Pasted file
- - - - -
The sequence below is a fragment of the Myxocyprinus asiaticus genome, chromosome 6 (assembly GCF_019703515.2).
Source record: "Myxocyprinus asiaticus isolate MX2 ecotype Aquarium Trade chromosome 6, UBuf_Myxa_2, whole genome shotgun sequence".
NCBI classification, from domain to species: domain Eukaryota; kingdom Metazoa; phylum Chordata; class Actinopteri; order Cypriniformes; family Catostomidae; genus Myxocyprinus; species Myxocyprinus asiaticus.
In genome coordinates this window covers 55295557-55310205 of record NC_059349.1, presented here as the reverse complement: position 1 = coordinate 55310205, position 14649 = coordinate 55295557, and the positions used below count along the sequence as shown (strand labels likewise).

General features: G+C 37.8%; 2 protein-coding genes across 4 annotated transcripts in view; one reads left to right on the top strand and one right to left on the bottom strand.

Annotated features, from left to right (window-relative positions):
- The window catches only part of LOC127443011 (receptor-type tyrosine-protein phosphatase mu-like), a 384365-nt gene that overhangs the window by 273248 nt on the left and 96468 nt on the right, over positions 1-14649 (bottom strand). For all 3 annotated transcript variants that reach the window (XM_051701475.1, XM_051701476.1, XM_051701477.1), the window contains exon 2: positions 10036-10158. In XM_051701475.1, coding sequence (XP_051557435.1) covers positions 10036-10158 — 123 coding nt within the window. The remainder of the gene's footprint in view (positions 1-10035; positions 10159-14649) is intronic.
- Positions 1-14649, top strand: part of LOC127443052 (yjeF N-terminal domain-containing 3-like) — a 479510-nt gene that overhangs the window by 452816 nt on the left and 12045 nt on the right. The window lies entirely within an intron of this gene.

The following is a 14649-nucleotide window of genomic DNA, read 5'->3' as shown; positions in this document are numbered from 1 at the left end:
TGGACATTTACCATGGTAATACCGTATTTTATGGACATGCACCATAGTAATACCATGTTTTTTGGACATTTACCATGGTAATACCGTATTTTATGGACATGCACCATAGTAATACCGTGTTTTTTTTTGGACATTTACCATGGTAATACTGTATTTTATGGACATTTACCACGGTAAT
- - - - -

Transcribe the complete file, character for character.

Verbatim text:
The sequence below is a fragment of the Myxocyprinus asiaticus genome, chromosome 6 (assembly GCF_019703515.2).
Source record: "Myxocyprinus asiaticus isolate MX2 ecotype Aquarium Trade chromosome 6, UBuf_Myxa_2, whole genome shotgun sequence".
NCBI classification, from domain to species: domain Eukaryota; kingdom Metazoa; phylum Chordata; class Actinopteri; order Cypriniformes; family Catostomidae; genus Myxocyprinus; species Myxocyprinus asiaticus.
In genome coordinates this window covers 55295557-55310205 of record NC_059349.1, presented here as the reverse complement: position 1 = coordinate 55310205, position 14649 = coordinate 55295557, and the positions used below count along the sequence as shown (strand labels likewise).

General features: G+C 37.8%; 2 protein-coding genes across 4 annotated transcripts in view; one reads left to right on the top strand and one right to left on the bottom strand.

Annotated features, from left to right (window-relative positions):
- The window catches only part of LOC127443011 (receptor-type tyrosine-protein phosphatase mu-like), a 384365-nt gene that overhangs the window by 273248 nt on the left and 96468 nt on the right, over positions 1-14649 (bottom strand). For all 3 annotated transcript variants that reach the window (XM_051701475.1, XM_051701476.1, XM_051701477.1), the window contains exon 2: positions 10036-10158. In XM_051701475.1, coding sequence (XP_051557435.1) covers positions 10036-10158 — 123 coding nt within the window. The remainder of the gene's footprint in view (positions 1-10035; positions 10159-14649) is intronic.
- Positions 1-14649, top strand: part of LOC127443052 (yjeF N-terminal domain-containing 3-like) — a 479510-nt gene that overhangs the window by 452816 nt on the left and 12045 nt on the right. The window lies entirely within an intron of this gene.

The following is a 14649-nucleotide window of genomic DNA, read 5'->3' as shown; positions in this document are numbered from 1 at the left end:
TGGACATTTACCATGGTAATACCGTATTTTATGGACATGCACCATAGTAATACCATGTTTTTTGGACATTTACCATGGTAATACCGTATTTTATGGACATGCACCATAGTAATACCGTGTTTTTTTTTGGACATTTACCATGGTAATACTGTATTTTATGGACATTTACCACGGTAAT